If there is one thing I have heard the most from supporters of Donald Trump's bid for the presidency of the United States it is this declaration: "He tells it like it is."
Let's think about that just a moment. Is it actually possible to "tell it like it is"? No. This phrase is actually a contraction of sorts of a true statement, "He tells it like he understands it is," or "He tells it like I understand is."
We all want easy access to the truth, the actual objective truth. The things we believe we know as the absolute truth are usually things we can get passionate about, and there is nothing wrong with that. On the other hand, my mentor Verna Dozier, a woman of significant convictions and grasp of the truth was always ready to say, "There is nothing I could not be wrong about." I know some would call that mushy-headed liberal-speak. Many of us, however, call that humility.
Of course I want those in government to tell me the truth. I recognize (and am sorrowed by the fact) that this is not always true. Our political system does not reward the truth, which can only even begin to come to light through deep conversation entered into with the above value, humility.
Some see this telling it like it is as a protest, a pushing back against, of "political correctness." My only take on that is very simple. What many call political correctness, many of us call respect for difference and upholding the value of dignity as the right of every human being. My own church tradition (Episcopal/Anglican) holds this up as one of its highest values. It is part of the covenant of our baptism that we "respect the dignity of every human being," and, as I like to say, there is no asterisk at the end of that sentence that leads to the bottom of the page where there are a series of exception clauses. Every human being means every human being, period.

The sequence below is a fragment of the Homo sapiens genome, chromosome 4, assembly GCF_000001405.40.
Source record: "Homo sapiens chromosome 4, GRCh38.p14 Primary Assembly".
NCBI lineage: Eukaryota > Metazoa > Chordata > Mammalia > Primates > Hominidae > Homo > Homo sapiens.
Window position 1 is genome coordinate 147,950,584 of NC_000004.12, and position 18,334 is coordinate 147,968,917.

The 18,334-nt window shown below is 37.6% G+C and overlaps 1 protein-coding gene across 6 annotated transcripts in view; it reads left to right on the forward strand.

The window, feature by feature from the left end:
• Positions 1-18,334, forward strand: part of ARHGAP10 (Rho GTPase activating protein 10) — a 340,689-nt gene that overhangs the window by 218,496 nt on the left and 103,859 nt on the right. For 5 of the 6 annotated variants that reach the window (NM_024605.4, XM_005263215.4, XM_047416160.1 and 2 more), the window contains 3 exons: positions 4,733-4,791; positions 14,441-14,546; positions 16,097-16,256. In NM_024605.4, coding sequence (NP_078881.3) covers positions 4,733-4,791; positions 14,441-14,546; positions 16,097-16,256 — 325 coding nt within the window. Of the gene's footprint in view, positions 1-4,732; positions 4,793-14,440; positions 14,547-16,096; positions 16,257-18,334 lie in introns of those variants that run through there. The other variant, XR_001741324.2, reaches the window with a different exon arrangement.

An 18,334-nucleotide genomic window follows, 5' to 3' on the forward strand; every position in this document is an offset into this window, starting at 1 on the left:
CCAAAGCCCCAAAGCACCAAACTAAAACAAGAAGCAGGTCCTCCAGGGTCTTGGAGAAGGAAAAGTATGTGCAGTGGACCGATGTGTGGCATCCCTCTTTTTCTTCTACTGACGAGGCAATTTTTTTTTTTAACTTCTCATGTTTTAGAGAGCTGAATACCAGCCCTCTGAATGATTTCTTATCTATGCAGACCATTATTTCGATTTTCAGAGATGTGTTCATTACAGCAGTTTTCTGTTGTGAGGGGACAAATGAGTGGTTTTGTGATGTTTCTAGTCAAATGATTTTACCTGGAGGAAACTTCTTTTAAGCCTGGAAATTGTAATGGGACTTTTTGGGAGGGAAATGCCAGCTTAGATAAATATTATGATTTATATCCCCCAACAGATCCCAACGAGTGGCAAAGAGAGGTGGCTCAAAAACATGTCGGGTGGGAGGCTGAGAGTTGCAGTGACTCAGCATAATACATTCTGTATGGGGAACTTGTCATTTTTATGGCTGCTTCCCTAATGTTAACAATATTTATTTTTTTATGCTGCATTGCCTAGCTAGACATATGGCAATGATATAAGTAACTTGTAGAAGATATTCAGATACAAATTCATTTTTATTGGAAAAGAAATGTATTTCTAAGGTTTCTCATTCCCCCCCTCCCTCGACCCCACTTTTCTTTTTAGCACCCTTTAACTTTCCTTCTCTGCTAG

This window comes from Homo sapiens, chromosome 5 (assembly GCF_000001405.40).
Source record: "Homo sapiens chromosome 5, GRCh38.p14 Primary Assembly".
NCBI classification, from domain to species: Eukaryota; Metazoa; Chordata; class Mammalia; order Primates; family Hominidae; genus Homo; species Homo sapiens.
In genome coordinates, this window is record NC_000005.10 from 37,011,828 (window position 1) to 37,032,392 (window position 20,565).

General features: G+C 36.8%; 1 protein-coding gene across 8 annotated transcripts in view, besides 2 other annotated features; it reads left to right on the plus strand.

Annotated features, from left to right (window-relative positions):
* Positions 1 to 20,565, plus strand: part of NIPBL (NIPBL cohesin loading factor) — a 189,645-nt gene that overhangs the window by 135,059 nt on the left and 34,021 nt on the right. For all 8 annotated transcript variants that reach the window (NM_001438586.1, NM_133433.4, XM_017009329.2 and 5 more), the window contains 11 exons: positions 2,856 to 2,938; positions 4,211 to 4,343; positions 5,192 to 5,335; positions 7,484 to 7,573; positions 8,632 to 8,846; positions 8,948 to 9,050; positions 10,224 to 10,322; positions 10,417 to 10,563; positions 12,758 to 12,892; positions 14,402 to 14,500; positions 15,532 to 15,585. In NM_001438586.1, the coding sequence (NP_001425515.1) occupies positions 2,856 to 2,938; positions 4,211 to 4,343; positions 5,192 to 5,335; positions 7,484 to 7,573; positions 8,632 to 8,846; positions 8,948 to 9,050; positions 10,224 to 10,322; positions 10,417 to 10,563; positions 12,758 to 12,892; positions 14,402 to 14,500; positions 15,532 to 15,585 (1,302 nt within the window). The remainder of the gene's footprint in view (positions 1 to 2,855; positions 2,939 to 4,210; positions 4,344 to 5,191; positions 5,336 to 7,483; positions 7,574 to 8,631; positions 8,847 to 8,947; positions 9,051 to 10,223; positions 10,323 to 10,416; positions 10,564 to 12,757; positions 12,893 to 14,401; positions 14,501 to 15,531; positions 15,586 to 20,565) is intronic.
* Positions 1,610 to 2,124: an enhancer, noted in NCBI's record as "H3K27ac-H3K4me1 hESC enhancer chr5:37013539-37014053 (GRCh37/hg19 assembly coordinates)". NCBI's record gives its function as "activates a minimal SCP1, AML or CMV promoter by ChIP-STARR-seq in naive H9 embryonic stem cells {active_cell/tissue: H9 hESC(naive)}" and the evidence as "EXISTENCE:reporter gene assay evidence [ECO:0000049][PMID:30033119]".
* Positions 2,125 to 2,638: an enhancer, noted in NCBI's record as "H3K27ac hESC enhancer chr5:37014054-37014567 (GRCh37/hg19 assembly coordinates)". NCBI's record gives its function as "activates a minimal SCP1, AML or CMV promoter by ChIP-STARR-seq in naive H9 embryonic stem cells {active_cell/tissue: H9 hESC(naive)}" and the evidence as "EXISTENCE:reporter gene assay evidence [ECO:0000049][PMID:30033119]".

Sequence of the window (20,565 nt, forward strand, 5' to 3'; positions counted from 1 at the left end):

I do not come at these thought from some high and mighty, self-righteousness. In our currently extremely polarized society I have been as guilty of anyone at leaving these two values, humility and respect, at the door. I do recognize, however, that the only times I have really been part of a movement forward (which, I believe, is what all of s want, politically and otherwise) is when these values have been practiced.
Humility and respect. How would politics change if they were the primary values? How would your life and mine change if they were the primary values? I am convinced that the system will not change until we change the system, not by voting for any candidate, but by practicing humility and respect in our daily lives and insisting that those who govern do the same.
This is, by the way, even how God works. As the book of Isaiah opens, God, through the mouth of the prophet, is very angry about many things and threatens to abandon his people, but then he comes to a remarkable place:
Come now, let us argue it out, says the Lord: though your sins are like scarlet, they shall be like snow; though they are red like crimson, they shall become like wool. If you are willing and obedient you shall eat the god of the land; but if you refuse and rebel, you shall be devoured by the sword, for the mouth of the Lord has spoken. (Isaiah 1:18-20)
In the words "willing and obedient" I hear the words "humility and respect." The word "obedient" comes from the Latin verb "to listen." Obedience begins with listening, being in conversation, as God has said he wants. As for the last bit, the evidence that we are "refusing and rebelling" is the fact that we are devouring one another. If our society is crumbling, it is by our own hands, and the primary weapons are a lack of humility and a lack of respect, which lead to all kinds of mischief and even violence.
No one can "tell it like it is," because no one person or group of persons has the objective truth. In religious terms only God has and is the objective truth, but even he only gives us glimpses through the mist of his nature as mystery. Reminds me of a saying whose origin I do not know: "Life is not a problem to be solved, but a mystery to be lived."